While Boy Scouts maintain ban, other organizations embrace diversity

The Boy Scouts of America last week announced its decision to maintain a ban on gay scouts and LGBT leaders, thus putting itself at odds with other scouting organizations that embrace LGBT people.

The same week that the Boy Scouts decided to maintain its ban, the Girl Scouts of the USA published a blog titled “Inclusion: Past, Present and Future” that said:

Girl Scouts of the USA and its local councils and troops value diversity and inclusiveness and do not discriminate or recruit on the basis of race, religion, ethnicity, sexual orientation, socioeconomic status, national origin, or physical or developmental disability.

The Girl Scouts of Colorado gained national attention when it released a statement affirming its acceptance of a transgender girl. The statement said:

“Girl Scouts is an inclusive organization and we accept all girls in Kindergarten through 12th grade as members. If a child identifies as a girl and the child's family presents her as a girl, Girl Scouts of Colorado welcomes her as a Girl Scout.”

Camp Fire USA President Cathy Tisdale last week wrote a piece for the New York Times in response to the Boy Scouts’ decision to maintain its anti-gay policies. Tisdale pointed out that her organization is “open to everyone” and said it embraces “all youth and their families, regardless of ethnicity, race, creed, gender, social status, disability or sexual orientation.”

The Scouting Association, the United Kingdom’s version of the scouts, has an equal opportunities policy that is inclusive of LGBT people. The organization’s website even has tools available for LGBT scouts and leaders.

The Boy Scouts’ anti-gay policies have been protested by numerous individuals, even members of the group’s founder’s own family. William Boyce Mueller, the grandson of William D. Boyce, came out in the early 90s and created an organization called Forgotten Scouts. Mueller said his grandfather "would not have wanted to see me excluded from Scouting because of my sexual orientation.”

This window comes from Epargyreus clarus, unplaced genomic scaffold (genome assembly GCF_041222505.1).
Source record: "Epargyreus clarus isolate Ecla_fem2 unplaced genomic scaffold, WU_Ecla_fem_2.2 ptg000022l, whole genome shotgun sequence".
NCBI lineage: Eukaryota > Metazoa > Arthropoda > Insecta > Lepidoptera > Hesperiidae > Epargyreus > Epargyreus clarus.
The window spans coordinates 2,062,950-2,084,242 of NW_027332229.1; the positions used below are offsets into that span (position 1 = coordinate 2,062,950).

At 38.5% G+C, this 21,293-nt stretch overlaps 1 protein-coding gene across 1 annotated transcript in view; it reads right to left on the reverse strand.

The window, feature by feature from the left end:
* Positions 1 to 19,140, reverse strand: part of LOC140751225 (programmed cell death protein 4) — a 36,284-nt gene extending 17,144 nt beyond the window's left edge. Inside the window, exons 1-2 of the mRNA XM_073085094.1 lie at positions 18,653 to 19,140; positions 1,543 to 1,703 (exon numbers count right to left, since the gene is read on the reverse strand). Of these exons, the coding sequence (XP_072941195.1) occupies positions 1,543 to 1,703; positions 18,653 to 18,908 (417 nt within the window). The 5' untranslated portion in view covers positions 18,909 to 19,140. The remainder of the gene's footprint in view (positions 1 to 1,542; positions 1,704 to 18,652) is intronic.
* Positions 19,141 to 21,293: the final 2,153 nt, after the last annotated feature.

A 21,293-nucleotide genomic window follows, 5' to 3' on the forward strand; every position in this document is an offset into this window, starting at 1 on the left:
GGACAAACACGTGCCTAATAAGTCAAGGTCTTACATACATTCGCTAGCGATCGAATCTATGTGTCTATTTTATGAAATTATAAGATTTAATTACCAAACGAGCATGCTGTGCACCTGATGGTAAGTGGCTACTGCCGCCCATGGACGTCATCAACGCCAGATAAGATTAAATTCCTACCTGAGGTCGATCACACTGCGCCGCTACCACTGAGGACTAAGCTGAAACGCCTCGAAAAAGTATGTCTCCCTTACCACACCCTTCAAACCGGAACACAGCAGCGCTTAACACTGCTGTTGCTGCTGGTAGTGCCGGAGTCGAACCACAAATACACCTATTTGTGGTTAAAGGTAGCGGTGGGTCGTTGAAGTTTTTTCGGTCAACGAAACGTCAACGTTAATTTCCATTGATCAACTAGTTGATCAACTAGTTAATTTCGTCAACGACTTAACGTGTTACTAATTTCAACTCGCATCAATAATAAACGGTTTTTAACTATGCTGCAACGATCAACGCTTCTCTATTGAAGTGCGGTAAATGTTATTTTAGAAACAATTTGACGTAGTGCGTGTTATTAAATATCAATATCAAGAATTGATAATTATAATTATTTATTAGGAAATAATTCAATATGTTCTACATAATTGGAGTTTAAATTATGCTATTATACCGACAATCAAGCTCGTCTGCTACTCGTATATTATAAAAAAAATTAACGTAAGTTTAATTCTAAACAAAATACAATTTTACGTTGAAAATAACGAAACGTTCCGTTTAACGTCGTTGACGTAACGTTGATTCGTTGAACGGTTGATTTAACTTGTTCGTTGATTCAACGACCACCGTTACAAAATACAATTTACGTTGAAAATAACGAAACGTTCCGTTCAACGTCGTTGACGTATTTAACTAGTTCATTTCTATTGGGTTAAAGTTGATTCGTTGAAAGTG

Organizations outside the scouting world have also taken a stand for inclusion. The 4-H Youth and Development Program includes both gender identity and sexual orientation in its non-discrimination policy, and the Boys & Girls Club confirmed to GLAAD via phone that it is LGBT-inclusive.

Earlier this year, the Miss Universe pageant worked with GLAAD to ensure the inclusion of transgender contestants in its competitions.

In the sporting world, moves are being made toward diversity and inclusion. The NBA's new collective bargaining agreement, which was signed in December 2011, includes language protecting players from discrimination based on sexual orientation. Some of the biggest names in the NHL were featured in a public service announcement promoting equality within the sport. 

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Major League Soccer announced Friday that it will not renew its partnership with the Boy Scouts of America. MLS President Mark Abbott:

“Major League Soccer’s agreement with the Boy Scouts of America expires at the end of the 2012 season and MLS does not intend the renew the agreement for a variety of business reasons.”

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As a Major League Baseball umpire for the past 29 seasons, Dale Scott has worked three World Series, three All-Star Games, two no-hitters and numerous playoff games. He is also the first out active male official in the MLB, NBA, NHL, or NFL, and the first Major League Baseball umpire to publicly say he is gay while active.